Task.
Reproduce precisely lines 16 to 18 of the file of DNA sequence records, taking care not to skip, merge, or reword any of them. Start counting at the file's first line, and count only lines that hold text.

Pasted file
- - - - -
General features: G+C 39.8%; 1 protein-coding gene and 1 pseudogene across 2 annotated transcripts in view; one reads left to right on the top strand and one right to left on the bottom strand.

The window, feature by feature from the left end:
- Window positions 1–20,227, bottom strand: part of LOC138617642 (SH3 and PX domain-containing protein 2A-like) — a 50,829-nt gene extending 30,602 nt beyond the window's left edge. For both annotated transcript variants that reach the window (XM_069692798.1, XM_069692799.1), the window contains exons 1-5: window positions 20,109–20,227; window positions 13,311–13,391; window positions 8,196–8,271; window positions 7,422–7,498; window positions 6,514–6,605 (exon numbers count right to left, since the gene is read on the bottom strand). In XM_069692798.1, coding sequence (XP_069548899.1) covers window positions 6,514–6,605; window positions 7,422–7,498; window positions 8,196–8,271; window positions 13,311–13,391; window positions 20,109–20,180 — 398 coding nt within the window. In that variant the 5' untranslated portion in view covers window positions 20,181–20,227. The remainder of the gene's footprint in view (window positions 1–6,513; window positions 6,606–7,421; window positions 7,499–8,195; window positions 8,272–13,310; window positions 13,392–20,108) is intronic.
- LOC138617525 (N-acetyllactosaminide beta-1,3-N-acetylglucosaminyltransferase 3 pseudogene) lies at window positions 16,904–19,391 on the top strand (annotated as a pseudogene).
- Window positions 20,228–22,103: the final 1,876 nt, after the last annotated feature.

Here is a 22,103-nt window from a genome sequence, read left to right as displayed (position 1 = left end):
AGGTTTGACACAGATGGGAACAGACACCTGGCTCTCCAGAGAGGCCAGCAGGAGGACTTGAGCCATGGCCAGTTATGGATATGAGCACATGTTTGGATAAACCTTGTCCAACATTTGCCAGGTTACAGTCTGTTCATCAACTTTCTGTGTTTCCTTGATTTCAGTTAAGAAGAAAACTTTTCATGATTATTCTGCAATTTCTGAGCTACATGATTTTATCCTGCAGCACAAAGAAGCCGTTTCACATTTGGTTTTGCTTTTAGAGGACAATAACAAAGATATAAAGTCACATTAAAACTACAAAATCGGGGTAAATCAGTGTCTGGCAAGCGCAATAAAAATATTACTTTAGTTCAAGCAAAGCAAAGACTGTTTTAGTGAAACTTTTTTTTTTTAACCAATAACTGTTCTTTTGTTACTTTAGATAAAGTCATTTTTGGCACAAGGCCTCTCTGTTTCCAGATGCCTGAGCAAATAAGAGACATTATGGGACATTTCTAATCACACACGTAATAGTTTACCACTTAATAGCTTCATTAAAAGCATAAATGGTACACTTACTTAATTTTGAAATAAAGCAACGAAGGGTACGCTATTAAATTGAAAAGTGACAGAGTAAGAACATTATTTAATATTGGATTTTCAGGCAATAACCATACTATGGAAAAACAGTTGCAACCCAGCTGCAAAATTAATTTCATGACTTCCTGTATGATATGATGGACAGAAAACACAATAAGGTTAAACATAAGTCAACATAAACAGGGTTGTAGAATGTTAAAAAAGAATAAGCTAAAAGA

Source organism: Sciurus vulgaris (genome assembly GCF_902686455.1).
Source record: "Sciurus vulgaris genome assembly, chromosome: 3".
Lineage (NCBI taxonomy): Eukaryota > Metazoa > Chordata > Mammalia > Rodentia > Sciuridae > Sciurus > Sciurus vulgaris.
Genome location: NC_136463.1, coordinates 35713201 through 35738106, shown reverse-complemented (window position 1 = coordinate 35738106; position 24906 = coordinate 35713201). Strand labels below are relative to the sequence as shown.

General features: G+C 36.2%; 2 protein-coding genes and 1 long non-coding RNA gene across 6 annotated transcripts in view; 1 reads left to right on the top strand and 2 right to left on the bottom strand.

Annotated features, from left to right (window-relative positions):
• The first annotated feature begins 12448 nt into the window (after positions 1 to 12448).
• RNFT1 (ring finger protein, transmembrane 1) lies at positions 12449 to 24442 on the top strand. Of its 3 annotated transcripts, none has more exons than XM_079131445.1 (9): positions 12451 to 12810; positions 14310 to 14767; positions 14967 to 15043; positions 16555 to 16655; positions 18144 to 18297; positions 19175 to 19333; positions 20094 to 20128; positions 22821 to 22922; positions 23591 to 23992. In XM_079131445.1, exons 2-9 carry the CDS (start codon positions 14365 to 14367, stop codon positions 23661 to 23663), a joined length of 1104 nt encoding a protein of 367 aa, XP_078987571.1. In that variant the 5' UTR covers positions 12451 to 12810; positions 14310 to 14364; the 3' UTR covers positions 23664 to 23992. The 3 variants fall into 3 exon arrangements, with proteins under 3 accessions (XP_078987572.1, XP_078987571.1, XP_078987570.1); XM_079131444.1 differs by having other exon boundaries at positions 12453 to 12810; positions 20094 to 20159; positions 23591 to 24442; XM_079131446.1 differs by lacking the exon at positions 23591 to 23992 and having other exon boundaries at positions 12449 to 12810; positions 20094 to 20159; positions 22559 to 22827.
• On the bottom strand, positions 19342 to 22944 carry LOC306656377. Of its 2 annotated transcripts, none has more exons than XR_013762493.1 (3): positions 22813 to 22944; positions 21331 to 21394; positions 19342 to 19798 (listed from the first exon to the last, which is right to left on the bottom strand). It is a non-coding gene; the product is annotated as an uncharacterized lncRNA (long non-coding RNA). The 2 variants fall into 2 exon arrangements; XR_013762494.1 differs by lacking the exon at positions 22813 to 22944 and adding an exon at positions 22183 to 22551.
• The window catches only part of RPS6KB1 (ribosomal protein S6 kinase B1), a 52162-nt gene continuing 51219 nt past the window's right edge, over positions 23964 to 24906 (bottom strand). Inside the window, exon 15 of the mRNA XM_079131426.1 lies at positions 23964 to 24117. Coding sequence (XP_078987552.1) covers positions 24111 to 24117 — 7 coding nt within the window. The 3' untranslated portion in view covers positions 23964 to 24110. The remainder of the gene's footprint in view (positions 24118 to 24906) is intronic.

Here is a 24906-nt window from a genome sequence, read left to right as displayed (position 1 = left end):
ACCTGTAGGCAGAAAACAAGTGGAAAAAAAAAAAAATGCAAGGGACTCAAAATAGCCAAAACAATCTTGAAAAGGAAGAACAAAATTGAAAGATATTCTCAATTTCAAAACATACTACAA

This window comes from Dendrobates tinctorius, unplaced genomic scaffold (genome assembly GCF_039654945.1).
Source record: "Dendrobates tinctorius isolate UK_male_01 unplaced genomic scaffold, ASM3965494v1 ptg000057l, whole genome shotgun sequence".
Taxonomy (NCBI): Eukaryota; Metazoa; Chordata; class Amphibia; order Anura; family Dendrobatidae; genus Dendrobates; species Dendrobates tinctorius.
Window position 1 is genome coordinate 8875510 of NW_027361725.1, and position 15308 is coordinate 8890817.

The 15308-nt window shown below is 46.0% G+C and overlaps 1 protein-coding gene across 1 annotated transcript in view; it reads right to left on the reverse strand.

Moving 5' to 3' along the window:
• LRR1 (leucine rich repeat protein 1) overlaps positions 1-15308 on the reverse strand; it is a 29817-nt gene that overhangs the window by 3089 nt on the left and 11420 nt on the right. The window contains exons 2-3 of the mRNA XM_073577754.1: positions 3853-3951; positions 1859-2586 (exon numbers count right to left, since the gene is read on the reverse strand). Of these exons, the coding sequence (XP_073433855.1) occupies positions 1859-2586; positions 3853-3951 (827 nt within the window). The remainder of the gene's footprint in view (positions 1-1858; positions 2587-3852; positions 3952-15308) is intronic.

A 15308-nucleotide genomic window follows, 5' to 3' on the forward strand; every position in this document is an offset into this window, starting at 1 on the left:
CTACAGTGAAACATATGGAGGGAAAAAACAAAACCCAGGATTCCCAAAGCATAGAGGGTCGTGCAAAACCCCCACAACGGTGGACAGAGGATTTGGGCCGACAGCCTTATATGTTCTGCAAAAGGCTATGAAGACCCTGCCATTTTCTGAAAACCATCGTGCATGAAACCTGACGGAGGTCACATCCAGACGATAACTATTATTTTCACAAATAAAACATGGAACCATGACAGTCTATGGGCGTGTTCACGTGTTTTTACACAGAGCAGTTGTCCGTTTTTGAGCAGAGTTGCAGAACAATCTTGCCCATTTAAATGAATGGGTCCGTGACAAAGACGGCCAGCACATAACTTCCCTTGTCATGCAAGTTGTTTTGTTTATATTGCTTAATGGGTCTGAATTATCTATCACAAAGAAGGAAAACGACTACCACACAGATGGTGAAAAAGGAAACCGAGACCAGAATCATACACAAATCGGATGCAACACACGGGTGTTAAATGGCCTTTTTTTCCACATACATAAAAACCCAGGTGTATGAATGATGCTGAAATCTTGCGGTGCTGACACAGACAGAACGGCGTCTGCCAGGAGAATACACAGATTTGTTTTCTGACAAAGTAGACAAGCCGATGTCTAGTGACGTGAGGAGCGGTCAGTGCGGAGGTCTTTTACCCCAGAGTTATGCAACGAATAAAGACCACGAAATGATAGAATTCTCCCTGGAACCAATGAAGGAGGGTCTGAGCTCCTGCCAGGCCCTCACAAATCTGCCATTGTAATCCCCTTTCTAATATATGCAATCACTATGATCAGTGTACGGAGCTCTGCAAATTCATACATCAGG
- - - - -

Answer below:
• On the bottom strand, positions 19342 to 22944 carry LOC306656377. Of its 2 annotated transcripts, none has more exons than XR_013762493.1 (3): positions 22813 to 22944; positions 21331 to 21394; positions 19342 to 19798 (listed from the first exon to the last, which is right to left on the bottom strand). It is a non-coding gene; the product is annotated as an uncharacterized lncRNA (long non-coding RNA). The 2 variants fall into 2 exon arrangements; XR_013762494.1 differs by lacking the exon at positions 22813 to 22944 and adding an exon at positions 22183 to 22551.
• The window catches only part of RPS6KB1 (ribosomal protein S6 kinase B1), a 52162-nt gene continuing 51219 nt past the window's right edge, over positions 23964 to 24906 (bottom strand). Inside the window, exon 15 of the mRNA XM_079131426.1 lies at positions 23964 to 24117. Coding sequence (XP_078987552.1) covers positions 24111 to 24117 — 7 coding nt within the window. The 3' untranslated portion in view covers positions 23964 to 24110. The remainder of the gene's footprint in view (positions 24118 to 24906) is intronic.

Here is a 24906-nt window from a genome sequence, read left to right as displayed (position 1 = left end):